Generally, the variability in the cash flow will determine the size of the cash balance a business will tend to hold as well as the extent it may have to depend on such financial mechanisms as factoring. Cash flow variability is directly related to two factors:
If cash flow can decrease drastically, the business will find it needs large amounts of cash from either existing cash balances or from a factor to cover its obligations during this period of time. Likewise, the longer a relatively low cash flow can last, the more cash is needed from another source (cash balances or a factor) to cover its obligations during this time. As indicated, the business must balance the opportunity cost of losing a return on the cash that it could otherwise invest, against the costs associated with the use of factoring.
Today factoring's rationale still includes the financial task of advancing funds to smaller rapidly growing firms who sell to larger more credit-worthy organizations. While almost never taking possession of the goods sold, factors offer various combinations of money and supportive services when advancing funds.
Factors often provide their clients four key services: information on the creditworthiness of their prospective customers domestic and international, and, in nonrecourse factoring, acceptance of the credit risk for "approved" accounts; maintain the history of payments by customers (i.e., accounts receivable ledger); daily management reports on collections; and, make the actual collection calls. The outsourced credit function both extends the small firms effective addressable marketplace and insulates it from the survival-threatening destructive impact of a bankruptcy or financial difficulty of a major customer. A second key service is the operation of the accounts receivable function. The services eliminate the need and cost for permanent skilled staff found within large firms. Although today even they are outsourcing such back-office functions. More importantly, the services insure the entrepreneurs and owners against a major source of a liquidity crises and their equity.
The factoring process can be broken up into two parts: the initial account setup and ongoing funding. Setting up a factoring account typically takes one to two weeks and involves submitting an application, a list of clients, an accounts receivable aging report and a sample invoice. The approval process involves detailed underwriting, during which time the factoring company can ask for additional documents, such as documents of incorporation, financials, and banks statements. If approved, the business will be set up with a maximum credit line from which they can draw. In the case of notification factoring, the arrangement is not confidential and approval is contingent upon successful notification; a process by which factoring companies send the business's client or account debtor a Notice of Assignment. The Notice of Assignment serves to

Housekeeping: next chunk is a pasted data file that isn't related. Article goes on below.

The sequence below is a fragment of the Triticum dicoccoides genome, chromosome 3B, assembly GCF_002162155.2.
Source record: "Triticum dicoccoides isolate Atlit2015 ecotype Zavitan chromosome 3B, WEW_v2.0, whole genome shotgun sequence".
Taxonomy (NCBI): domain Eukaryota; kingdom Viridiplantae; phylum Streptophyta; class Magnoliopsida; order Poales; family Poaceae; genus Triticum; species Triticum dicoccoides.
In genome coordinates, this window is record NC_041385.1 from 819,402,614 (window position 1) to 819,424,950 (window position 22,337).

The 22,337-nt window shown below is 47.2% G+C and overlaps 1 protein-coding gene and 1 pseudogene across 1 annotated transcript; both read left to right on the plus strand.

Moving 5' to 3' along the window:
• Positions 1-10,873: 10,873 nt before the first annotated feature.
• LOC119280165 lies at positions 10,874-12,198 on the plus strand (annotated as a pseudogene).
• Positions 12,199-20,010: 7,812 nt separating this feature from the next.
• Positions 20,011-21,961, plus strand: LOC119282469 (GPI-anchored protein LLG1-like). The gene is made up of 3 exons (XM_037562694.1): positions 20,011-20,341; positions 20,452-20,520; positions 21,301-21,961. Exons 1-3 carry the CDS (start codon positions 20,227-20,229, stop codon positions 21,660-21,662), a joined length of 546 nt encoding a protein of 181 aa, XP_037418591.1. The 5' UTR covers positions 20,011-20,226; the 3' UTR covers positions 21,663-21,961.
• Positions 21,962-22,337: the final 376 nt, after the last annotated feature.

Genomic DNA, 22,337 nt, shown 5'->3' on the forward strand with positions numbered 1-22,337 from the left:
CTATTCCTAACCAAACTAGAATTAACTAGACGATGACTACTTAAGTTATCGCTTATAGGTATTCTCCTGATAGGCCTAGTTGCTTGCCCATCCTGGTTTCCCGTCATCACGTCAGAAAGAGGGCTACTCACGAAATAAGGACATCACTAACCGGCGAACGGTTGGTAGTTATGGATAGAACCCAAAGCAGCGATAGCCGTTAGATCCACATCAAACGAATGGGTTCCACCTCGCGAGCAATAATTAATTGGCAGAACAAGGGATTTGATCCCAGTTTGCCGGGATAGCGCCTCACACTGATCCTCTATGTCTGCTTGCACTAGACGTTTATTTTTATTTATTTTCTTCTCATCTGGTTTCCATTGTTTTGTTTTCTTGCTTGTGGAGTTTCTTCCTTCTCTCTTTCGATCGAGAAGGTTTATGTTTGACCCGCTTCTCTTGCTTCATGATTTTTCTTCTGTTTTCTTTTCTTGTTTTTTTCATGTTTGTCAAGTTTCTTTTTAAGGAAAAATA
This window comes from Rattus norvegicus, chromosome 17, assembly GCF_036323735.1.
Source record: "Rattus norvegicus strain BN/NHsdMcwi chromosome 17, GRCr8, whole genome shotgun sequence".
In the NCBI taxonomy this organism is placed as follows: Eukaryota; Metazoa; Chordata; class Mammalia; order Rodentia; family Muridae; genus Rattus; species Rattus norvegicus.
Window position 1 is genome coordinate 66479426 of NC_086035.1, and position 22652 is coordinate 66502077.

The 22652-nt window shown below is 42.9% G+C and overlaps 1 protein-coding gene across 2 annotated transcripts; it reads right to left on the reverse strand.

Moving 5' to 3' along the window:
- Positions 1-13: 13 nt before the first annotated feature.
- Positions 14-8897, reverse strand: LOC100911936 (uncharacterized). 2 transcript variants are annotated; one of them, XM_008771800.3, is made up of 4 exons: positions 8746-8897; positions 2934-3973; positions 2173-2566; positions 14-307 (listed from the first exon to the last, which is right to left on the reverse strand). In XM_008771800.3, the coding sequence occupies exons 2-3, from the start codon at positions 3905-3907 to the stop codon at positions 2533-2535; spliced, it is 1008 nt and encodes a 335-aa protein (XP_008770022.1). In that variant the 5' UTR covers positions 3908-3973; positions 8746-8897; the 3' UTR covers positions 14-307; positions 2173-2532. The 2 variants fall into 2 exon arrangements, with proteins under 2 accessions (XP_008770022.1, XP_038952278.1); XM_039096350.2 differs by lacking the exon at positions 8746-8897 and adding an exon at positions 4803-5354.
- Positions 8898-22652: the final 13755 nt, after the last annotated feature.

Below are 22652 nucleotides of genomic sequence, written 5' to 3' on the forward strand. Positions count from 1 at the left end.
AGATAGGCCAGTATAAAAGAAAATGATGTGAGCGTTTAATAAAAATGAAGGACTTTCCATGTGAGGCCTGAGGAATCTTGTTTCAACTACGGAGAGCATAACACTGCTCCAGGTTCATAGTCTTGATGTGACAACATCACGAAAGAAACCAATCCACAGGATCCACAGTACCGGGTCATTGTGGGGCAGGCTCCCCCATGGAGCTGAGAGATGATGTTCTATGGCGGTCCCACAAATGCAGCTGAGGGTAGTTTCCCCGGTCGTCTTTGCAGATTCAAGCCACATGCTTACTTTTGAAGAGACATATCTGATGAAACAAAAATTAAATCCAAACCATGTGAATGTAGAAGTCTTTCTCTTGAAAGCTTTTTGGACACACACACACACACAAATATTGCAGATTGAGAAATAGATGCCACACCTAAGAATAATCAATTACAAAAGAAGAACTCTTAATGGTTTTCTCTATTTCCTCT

Once the account is set up, the business is ready to start funding invoices. Invoices are still approved on an individual basis, but most invoices can be funded in a business day or two, as long as they meet the factor's criteria. Receivables are funded in two parts. The first part is the "advance" and covers 80% to 85% of the invoice value. This is deposited directly to the business's bank account. The remaining 15% to 20% is rebated, less the factoring fees, as soon as the invoice is paid in full to the factoring company.
Non-recourse factoring should not be confused with making a loan. When a lender decides to extend credit to a company based on assets, cash flows, and credit history, the borrower must recognize a liability to the lender, and the lender recognizes the borrower's promise to repay the loan as an asset. Factoring without recourse is a sale of a financial asset (the receivable), in which the factor assumes ownership of the asset and all of the risks associated with it, and the seller relinquishes any title to the asset sold. An example of factoring is the credit card. Factoring is like a credit card where the bank (factor) is buying the debt of the customer without recourse to the seller; if the buyer doesn't pay the amount to the seller the bank cannot claim the money from the seller or the merchant, just as the bank in this case can only claim the money from the debt issuer. Factoring is different from invoice discounting, which usually doesn't imply informing the debt issuer about the assignment of debt, whereas in the case of factoring the debt issuer is usually notified in what is known as notification factoring. One more difference between the factoring and invoice discounting is that in case of factoring the seller assigns all receivables of a certain buyer(s) to the factor whereas in invoice discounting the borrower (the seller) assigns a receivable balance, not specific invoices. A factor is therefore more concerned with the credit-worthiness of the company's customers. The factoring transaction is often structured as a purchase of a financial asset, namely the accounts receivable. A non-recourse factor assumes the "credit risk" that an account will not collect due solely to the financial inability of account debtor to pay. In the United States, if the factor does not assume the credit risk on the purchased accounts, in most cases a court will recharacterize the transaction as a secured loan. 041b061a72